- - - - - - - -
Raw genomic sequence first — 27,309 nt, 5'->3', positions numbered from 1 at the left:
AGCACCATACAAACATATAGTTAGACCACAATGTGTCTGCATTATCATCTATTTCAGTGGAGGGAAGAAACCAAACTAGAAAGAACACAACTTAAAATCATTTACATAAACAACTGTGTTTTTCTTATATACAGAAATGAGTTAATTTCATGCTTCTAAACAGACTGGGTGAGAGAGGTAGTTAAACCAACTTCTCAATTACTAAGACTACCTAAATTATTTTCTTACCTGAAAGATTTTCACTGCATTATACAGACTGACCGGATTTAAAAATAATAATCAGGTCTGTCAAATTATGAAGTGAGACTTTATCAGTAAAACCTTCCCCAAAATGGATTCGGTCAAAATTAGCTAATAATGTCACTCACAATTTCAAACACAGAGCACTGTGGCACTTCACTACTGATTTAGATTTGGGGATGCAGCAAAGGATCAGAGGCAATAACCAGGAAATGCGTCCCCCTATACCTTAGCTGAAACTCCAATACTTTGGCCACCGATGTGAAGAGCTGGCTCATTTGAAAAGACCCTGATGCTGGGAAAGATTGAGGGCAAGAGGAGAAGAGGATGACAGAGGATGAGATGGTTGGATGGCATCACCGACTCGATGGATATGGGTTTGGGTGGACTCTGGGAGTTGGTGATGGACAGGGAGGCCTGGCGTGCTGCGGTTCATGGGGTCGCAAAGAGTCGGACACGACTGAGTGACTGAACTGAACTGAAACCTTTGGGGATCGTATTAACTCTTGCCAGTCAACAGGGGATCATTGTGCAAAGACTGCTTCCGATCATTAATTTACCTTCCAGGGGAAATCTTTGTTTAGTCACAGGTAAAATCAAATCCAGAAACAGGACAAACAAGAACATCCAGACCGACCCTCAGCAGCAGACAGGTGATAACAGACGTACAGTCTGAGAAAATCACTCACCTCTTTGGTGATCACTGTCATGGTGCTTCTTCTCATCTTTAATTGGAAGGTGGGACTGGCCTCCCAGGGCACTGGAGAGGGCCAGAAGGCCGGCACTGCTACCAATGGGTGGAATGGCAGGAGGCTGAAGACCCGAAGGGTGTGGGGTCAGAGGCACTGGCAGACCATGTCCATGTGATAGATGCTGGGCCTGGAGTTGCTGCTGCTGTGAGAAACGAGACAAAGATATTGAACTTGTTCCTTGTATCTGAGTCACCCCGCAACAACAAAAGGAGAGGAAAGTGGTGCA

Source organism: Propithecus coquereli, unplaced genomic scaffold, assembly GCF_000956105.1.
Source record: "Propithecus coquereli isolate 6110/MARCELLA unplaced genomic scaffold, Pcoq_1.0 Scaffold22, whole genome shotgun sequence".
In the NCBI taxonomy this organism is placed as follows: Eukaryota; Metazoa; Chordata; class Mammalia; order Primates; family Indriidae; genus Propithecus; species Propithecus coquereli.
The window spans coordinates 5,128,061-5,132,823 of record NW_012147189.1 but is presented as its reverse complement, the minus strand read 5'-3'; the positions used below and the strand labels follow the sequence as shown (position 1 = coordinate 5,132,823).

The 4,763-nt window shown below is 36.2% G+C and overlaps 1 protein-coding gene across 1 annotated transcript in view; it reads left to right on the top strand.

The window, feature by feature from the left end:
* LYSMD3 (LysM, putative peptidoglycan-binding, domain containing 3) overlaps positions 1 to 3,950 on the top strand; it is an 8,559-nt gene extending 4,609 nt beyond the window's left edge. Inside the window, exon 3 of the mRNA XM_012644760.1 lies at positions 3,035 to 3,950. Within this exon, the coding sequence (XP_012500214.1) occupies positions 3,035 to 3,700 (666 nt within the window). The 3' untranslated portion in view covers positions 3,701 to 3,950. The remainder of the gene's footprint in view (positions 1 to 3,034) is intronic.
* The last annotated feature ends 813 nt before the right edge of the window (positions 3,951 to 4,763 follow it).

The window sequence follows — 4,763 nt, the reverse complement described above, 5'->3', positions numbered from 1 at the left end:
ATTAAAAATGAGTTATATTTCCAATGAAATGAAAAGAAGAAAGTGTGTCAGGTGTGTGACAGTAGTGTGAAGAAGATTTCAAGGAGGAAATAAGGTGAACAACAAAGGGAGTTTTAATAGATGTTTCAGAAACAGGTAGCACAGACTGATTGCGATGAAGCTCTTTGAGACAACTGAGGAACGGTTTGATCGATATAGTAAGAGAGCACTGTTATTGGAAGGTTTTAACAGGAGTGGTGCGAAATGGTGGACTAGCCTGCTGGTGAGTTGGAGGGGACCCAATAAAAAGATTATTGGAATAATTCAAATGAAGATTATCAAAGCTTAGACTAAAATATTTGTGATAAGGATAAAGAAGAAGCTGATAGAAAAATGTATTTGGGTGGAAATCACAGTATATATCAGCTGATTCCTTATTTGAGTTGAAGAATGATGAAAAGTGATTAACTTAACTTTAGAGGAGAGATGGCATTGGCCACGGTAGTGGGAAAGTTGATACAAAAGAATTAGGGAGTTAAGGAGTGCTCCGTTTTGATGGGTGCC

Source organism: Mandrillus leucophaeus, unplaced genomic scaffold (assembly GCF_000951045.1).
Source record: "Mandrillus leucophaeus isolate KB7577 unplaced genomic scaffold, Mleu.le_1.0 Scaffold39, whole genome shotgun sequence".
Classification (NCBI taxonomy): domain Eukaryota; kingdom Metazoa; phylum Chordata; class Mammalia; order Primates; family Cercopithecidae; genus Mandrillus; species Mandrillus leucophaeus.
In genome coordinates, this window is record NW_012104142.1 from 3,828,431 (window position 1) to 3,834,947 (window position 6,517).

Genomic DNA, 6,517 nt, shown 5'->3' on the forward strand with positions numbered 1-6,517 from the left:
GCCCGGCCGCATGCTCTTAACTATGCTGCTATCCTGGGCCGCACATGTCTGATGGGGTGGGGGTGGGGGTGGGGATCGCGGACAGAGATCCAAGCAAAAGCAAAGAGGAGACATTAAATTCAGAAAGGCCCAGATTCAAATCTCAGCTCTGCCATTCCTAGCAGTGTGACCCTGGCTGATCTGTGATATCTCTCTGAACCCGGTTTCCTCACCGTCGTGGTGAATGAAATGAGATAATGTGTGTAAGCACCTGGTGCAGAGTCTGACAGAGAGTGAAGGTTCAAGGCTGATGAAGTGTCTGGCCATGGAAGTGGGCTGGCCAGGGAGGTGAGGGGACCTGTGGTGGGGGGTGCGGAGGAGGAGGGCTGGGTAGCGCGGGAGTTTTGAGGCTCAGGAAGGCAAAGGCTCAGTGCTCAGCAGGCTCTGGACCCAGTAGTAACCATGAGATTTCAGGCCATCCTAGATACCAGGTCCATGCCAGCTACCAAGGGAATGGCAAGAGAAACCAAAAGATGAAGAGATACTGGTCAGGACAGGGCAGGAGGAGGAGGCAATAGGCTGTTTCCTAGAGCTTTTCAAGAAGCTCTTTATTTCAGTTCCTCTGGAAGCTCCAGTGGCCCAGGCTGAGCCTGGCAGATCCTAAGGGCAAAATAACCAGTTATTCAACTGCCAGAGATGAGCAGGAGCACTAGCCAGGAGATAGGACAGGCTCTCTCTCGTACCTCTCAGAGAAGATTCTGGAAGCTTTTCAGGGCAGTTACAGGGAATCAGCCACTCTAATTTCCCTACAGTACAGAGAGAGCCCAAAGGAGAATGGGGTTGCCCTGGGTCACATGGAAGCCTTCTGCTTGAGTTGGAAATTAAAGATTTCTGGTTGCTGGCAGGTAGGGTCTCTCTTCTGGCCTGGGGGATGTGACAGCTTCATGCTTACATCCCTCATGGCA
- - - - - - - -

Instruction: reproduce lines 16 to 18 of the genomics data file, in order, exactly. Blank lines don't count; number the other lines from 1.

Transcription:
In genome coordinates, this window is record NW_012104142.1 from 3,828,431 (window position 1) to 3,834,947 (window position 6,517).

Genomic DNA, 6,517 nt, shown 5'->3' on the forward strand with positions numbered 1-6,517 from the left:
GCCCGGCCGCATGCTCTTAACTATGCTGCTATCCTGGGCCGCACATGTCTGATGGGGTGGGGGTGGGGGTGGGGATCGCGGACAGAGATCCAAGCAAAAGCAAAGAGGAGACATTAAATTCAGAAAGGCCCAGATTCAAATCTCAGCTCTGCCATTCCTAGCAGTGTGACCCTGGCTGATCTGTGATATCTCTCTGAACCCGGTTTCCTCACCGTCGTGGTGAATGAAATGAGATAATGTGTGTAAGCACCTGGTGCAGAGTCTGACAGAGAGTGAAGGTTCAAGGCTGATGAAGTGTCTGGCCATGGAAGTGGGCTGGCCAGGGAGGTGAGGGGACCTGTGGTGGGGGGTGCGGAGGAGGAGGGCTGGGTAGCGCGGGAGTTTTGAGGCTCAGGAAGGCAAAGGCTCAGTGCTCAGCAGGCTCTGGACCCAGTAGTAACCATGAGATTTCAGGCCATCCTAGATACCAGGTCCATGCCAGCTACCAAGGGAATGGCAAGAGAAACCAAAAGATGAAGAGATACTGGTCAGGACAGGGCAGGAGGAGGAGGCAATAGGCTGTTTCCTAGAGCTTTTCAAGAAGCTCTTTATTTCAGTTCCTCTGGAAGCTCCAGTGGCCCAGGCTGAGCCTGGCAGATCCTAAGGGCAAAATAACCAGTTATTCAACTGCCAGAGATGAGCAGGAGCACTAGCCAGGAGATAGGACAGGCTCTCTCTCGTACCTCTCAGAGAAGATTCTGGAAGCTTTTCAGGGCAGTTACAGGGAATCAGCCACTCTAATTTCCCTACAGTACAGAGAGAGCCCAAAGGAGAATGGGGTTGCCCTGGGTCACATGGAAGCCTTCTGCTTGAGTTGGAAATTAAAGATTTCTGGTTGCTGGCAGGTAGGGTCTCTCTTCTGGCCTGGGGGATGTGACAGCTTCATGCTTACATCCCTCATGGCA